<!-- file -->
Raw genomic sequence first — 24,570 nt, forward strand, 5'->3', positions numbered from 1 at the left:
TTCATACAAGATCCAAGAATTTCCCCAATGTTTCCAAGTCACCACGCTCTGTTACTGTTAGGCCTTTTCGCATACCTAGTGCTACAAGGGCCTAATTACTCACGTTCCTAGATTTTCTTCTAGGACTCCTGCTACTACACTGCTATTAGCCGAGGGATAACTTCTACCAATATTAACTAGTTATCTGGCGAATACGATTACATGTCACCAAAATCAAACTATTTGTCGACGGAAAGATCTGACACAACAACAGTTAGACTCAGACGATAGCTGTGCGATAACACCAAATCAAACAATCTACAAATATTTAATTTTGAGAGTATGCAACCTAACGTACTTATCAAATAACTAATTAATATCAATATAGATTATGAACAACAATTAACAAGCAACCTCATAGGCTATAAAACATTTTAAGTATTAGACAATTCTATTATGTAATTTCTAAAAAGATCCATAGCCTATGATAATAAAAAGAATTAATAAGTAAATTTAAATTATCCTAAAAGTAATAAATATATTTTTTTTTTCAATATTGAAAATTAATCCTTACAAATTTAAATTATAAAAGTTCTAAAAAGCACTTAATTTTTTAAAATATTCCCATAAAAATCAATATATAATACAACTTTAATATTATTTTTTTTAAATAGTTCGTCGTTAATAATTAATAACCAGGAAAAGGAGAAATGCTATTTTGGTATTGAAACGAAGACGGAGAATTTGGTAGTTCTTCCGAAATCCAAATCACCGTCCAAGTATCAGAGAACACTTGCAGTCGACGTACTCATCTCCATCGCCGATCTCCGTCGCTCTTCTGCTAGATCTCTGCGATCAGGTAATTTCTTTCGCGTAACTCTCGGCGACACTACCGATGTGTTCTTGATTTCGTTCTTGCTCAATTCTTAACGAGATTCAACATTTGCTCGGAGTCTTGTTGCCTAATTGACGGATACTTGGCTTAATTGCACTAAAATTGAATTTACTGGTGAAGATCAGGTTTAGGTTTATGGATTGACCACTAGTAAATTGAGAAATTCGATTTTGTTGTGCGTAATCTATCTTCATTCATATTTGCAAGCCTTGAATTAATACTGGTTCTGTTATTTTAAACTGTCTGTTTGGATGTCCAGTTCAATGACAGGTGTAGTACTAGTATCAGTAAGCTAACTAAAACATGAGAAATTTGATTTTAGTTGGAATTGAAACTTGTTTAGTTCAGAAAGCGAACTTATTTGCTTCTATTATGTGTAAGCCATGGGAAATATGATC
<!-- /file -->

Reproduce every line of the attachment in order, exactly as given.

Raw genomic sequence first — 24,570 nt, forward strand, 5'->3', positions numbered from 1 at the left:
TTCATACAAGATCCAAGAATTTCCCCAATGTTTCCAAGTCACCACGCTCTGTTACTGTTAGGCCTTTTCGCATACCTAGTGCTACAAGGGCCTAATTACTCACGTTCCTAGATTTTCTTCTAGGACTCCTGCTACTACACTGCTATTAGCCGAGGGATAACTTCTACCAATATTAACTAGTTATCTGGCGAATACGATTACATGTCACCAAAATCAAACTATTTGTCGACGGAAAGATCTGACACAACAACAGTTAGACTCAGACGATAGCTGTGCGATAACACCAAATCAAACAATCTACAAATATTTAATTTTGAGAGTATGCAACCTAACGTACTTATCAAATAACTAATTAATATCAATATAGATTATGAACAACAATTAACAAGCAACCTCATAGGCTATAAAACATTTTAAGTATTAGACAATTCTATTATGTAATTTCTAAAAAGATCCATAGCCTATGATAATAAAAAGAATTAATAAGTAAATTTAAATTATCCTAAAAGTAATAAATATATTTTTTTTTTCAATATTGAAAATTAATCCTTACAAATTTAAATTATAAAAGTTCTAAAAAGCACTTAATTTTTTAAAATATTCCCATAAAAATCAATATATAATACAACTTTAATATTATTTTTTTTAAATAGTTCGTCGTTAATAATTAATAACCAGGAAAAGGAGAAATGCTATTTTGGTATTGAAACGAAGACGGAGAATTTGGTAGTTCTTCCGAAATCCAAATCACCGTCCAAGTATCAGAGAACACTTGCAGTCGACGTACTCATCTCCATCGCCGATCTCCGTCGCTCTTCTGCTAGATCTCTGCGATCAGGTAATTTCTTTCGCGTAACTCTCGGCGACACTACCGATGTGTTCTTGATTTCGTTCTTGCTCAATTCTTAACGAGATTCAACATTTGCTCGGAGTCTTGTTGCCTAATTGACGGATACTTGGCTTAATTGCACTAAAATTGAATTTACTGGTGAAGATCAGGTTTAGGTTTATGGATTGACCACTAGTAAATTGAGAAATTCGATTTTGTTGTGCGTAATCTATCTTCATTCATATTTGCAAGCCTTGAATTAATACTGGTTCTGTTATTTTAAACTGTCTGTTTGGATGTCCAGTTCAATGACAGGTGTAGTACTAGTATCAGTAAGCTAACTAAAACATGAGAAATTTGATTTTAGTTGGAATTGAAACTTGTTTAGTTCAGAAAGCGAACTTATTTGCTTCTATTATGTGTAAGCCATGGGAAATATGATC